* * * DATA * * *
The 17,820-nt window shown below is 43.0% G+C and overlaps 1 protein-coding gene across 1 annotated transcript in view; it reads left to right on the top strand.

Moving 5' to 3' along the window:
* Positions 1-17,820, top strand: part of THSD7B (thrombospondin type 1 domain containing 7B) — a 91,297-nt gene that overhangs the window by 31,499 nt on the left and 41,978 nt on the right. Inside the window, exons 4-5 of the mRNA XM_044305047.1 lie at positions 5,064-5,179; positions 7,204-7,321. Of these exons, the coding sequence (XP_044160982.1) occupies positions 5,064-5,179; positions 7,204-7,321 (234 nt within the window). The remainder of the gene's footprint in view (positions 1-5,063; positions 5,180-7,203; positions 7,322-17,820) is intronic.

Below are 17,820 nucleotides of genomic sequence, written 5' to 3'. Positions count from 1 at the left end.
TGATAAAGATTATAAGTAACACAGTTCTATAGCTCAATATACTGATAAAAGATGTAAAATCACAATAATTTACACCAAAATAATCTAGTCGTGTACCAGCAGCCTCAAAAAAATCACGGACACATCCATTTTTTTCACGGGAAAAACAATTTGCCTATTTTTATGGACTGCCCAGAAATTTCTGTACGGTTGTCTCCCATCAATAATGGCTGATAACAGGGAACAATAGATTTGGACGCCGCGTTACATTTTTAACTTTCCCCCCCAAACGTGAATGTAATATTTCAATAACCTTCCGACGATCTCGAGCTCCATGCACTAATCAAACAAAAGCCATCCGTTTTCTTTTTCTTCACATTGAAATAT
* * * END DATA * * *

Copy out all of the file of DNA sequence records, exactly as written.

The 17,820-nt window shown below is 43.0% G+C and overlaps 1 protein-coding gene across 1 annotated transcript in view; it reads left to right on the top strand.

Moving 5' to 3' along the window:
* Positions 1-17,820, top strand: part of THSD7B (thrombospondin type 1 domain containing 7B) — a 91,297-nt gene that overhangs the window by 31,499 nt on the left and 41,978 nt on the right. Inside the window, exons 4-5 of the mRNA XM_044305047.1 lie at positions 5,064-5,179; positions 7,204-7,321. Of these exons, the coding sequence (XP_044160982.1) occupies positions 5,064-5,179; positions 7,204-7,321 (234 nt within the window). The remainder of the gene's footprint in view (positions 1-5,063; positions 5,180-7,203; positions 7,322-17,820) is intronic.

Below are 17,820 nucleotides of genomic sequence, written 5' to 3'. Positions count from 1 at the left end.
TGATAAAGATTATAAGTAACACAGTTCTATAGCTCAATATACTGATAAAAGATGTAAAATCACAATAATTTACACCAAAATAATCTAGTCGTGTACCAGCAGCCTCAAAAAAATCACGGACACATCCATTTTTTTCACGGGAAAAACAATTTGCCTATTTTTATGGACTGCCCAGAAATTTCTGTACGGTTGTCTCCCATCAATAATGGCTGATAACAGGGAACAATAGATTTGGACGCCGCGTTACATTTTTAACTTTCCCCCCCAAACGTGAATGTAATATTTCAATAACCTTCCGACGATCTCGAGCTCCATGCACTAATCAAACAAAAGCCATCCGTTTTCTTTTTCTTCACATTGAAATAT